Experimenting with new markets is not just about bringing in the money; it’s also about opening yourself up to new opportunities and experiences.
I’ll be the first to admit that I’m a creature of habit. I’m also a firm believer in not putting my eggs in one basket. Most of the prospective clients who contact me are similar to my existing clients: academic publishers. I know this market well – I understand its language; I’m familiar with its processes; and the expectations of what the work will involve are understood by me and the presses for whom I work.
Taking on work in areas that are unfamiliar can be somewhat daunting. How much should you charge? What’s the going rate? How long will the work take? Does your new client’s understanding of terms such as “proofreading” or “editing” match your own? Will you be comfortable doing the work?
There’s nothing wrong with sticking to your comfort zone, especially if you enjoy the work. But every now and then it doesn’t hurt to take a punt. After all, the best-case scenario is that you find a new niche – another string to your editorial bow – while the worst-case scenario is simply that it doesn’t work out. And, really, what's wrong with that?
A. What if the work doesn’t suit you?
The great thing about being a freelance business owner is that you can always close the relationship if things don’t work out as planned. And even if your hoped-for long-term business relationship ends up being rather shorter than expected, you can still notch up the completed work to experience and use the knowledge you’ve gained to inform your future choices.
B. You like the work but the financial return is much lower than expected
I find it quite easy to estimate how much time work from academic publishers will take because it’s a market with which I’m familiar. Quoting for work outside the field is far harder for many editorial freelancers – and it may be that you make a mistake and seriously under-quote.
One way to avoid this is to offer a trial rate that you’ll honour for the first few projects, but suggest the possibility of reviewing the fee structure a little further down the road once you’ve completed one or two pieces of work.
If you haven’t gone for the trial option, and find that the work is taking much longer than expected (causing your hourly rate to plummet), don’t beat yourself up about it. Contact the client and explain the situation, stating that, of course, you’ll honour the original quote for the initial pieces of work supplied but that if the relationship is to continue you’ll need to review the price with them.
In this situation it may be that the client decides they can’t afford your proposed new rate. That’s fair enough – at least the discussion is open and honest. And if you’ve taken the time to give a careful breakdown of the work you’ve done, how long it’s taken, the reasons why you believe you initially underestimated, and why, in order to do the best job for them, you want to review matters, then your client will appreciate your professionalism and see that you’re not trying to rip them off. In this case you'll be able to close the door to each other on good terms.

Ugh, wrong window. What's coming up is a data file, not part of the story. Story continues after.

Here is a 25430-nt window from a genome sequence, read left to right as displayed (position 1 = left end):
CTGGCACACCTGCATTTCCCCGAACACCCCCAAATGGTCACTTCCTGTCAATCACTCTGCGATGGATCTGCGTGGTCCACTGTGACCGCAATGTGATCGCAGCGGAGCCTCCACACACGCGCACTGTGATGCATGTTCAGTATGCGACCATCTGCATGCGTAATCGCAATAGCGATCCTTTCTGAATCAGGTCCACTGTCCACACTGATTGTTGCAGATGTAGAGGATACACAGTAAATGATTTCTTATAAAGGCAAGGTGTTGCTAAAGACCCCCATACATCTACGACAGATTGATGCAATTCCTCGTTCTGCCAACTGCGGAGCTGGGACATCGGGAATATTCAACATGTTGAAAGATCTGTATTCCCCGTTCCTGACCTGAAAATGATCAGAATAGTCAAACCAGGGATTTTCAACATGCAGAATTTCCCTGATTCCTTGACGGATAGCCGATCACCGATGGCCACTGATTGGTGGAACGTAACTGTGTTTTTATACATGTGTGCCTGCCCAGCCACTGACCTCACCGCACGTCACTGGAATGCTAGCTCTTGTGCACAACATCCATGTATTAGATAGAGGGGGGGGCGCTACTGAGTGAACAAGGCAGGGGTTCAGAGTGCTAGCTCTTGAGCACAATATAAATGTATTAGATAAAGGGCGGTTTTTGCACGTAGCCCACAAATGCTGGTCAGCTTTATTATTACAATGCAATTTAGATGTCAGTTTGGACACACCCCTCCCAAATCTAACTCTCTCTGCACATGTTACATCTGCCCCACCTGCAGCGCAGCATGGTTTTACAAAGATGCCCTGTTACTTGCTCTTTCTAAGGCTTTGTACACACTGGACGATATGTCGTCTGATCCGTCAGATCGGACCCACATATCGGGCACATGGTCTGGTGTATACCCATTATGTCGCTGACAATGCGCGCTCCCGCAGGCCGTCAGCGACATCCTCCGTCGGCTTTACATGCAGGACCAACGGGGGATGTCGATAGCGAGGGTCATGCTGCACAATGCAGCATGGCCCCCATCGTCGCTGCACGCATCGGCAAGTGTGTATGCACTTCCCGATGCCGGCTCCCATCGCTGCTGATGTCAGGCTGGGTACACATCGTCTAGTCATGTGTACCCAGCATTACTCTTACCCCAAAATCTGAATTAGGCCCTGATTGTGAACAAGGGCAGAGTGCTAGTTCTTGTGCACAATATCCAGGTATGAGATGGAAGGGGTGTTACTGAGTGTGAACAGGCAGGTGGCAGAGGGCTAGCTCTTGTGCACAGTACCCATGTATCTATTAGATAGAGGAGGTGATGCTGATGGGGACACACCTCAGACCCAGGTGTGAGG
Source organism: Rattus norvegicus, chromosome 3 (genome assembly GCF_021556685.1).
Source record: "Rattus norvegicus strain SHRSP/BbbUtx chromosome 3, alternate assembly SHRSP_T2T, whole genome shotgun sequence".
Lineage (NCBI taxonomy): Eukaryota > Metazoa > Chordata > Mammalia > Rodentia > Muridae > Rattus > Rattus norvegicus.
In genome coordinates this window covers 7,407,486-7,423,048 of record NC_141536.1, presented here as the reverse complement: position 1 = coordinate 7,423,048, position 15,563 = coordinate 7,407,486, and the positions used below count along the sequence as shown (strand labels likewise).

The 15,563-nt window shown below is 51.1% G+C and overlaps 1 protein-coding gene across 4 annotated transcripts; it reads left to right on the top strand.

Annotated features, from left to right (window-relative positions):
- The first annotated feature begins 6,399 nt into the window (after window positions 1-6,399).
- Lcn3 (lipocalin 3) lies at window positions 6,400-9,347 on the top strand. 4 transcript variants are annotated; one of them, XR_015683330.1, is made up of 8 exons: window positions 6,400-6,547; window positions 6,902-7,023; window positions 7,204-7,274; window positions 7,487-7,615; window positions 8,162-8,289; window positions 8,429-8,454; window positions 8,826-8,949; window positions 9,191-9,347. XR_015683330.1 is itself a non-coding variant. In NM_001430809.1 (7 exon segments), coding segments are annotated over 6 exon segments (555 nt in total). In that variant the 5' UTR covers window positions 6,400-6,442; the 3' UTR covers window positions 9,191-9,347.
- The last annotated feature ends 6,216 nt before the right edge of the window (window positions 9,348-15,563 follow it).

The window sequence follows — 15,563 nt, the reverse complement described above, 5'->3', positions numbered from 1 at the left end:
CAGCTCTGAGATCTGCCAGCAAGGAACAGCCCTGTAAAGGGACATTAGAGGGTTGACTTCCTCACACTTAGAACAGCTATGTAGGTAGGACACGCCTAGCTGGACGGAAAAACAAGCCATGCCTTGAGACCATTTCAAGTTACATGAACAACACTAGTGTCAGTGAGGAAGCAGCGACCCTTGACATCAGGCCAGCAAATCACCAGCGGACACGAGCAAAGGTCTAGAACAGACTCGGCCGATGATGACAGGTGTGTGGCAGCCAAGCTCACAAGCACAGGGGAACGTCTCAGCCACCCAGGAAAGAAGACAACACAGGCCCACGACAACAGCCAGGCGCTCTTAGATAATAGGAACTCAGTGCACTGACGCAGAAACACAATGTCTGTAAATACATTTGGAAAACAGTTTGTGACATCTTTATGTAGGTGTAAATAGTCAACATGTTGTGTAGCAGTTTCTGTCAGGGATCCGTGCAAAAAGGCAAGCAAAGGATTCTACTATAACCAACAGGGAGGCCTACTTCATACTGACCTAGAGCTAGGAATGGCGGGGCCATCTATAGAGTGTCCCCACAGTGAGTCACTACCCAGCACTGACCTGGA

Of course, there's always the negotiated compromise. You can ask them to make you their best offer and decide whether you can live with it. The experience you’re acquiring and your enjoyment of the projects might mean that you’re prepared to take a bit of a hit (though not one that makes you feel as if you are being exploited). Compromise isn’t for everyone, but it is an option.
C. What if the work’s not what you expected?
So you thought you were proofreading but actually you’re editing. Or you thought you were editing but actually you’re writing. Or perhaps you were expecting monthly projects of a couple of thousand words and you’ve ended up with a tome on your desk (or in your inbox). Ask yourself the following:
If the answer to (1) is “no”, then inform your client as soon as possible that the job’s not for you. That way they can find a replacement.
If you’re okay with the work but the answer to (2) is negative, then you need to take the same action – tell the client that you’re sincerely sorry but you don’t feel the job is within your skill set; or, if it is but the deadlines are unmanageable, give them the heads-up immediately. In the latter case you may be able to set up new arrangements whereby the time frames are workable.
If you still want the work and you’re fit for purpose, but you’re unhappy with the rate (3), it’s time to have the open and honest conversation outlined in section B, above.
Many an editorial freelancer has been surprised at how receptive clients can be to procedural or rate reviews as long as the conversation is timely, polite and expressed in a way that acknowledges their needs. If your work is of high quality, your client may just bend over backwards to make the relationship work.
Taking a punt brings up all sorts of unexpected pleasures, but sometimes a little pain, too. Good communication framed by honesty and immediacy will make the journey less bumpy.
Whatever happens, as my editor friend Janet MacMillan recently advised, “There’s no point in getting one’s knickers in a knot over it. You win some and you lose some in this gig!”
20/9/2012 08:41:56 am
What an excellent post - lots of brilliant advice here. I have tended to try to say "yes" to new work areas if I genuinely have the skills for them, and that's how I got into transcription (building on my audio-typing training). But I have also said yes to projects, had a think about how it's gone, and said no to subsequent projects in a similar vein. It's all a learning experience!
20/9/2012 08:43:51 am
Exactly, Liz. And if you'd never experimented you wouldn't have that new business stream, which is brilliant!
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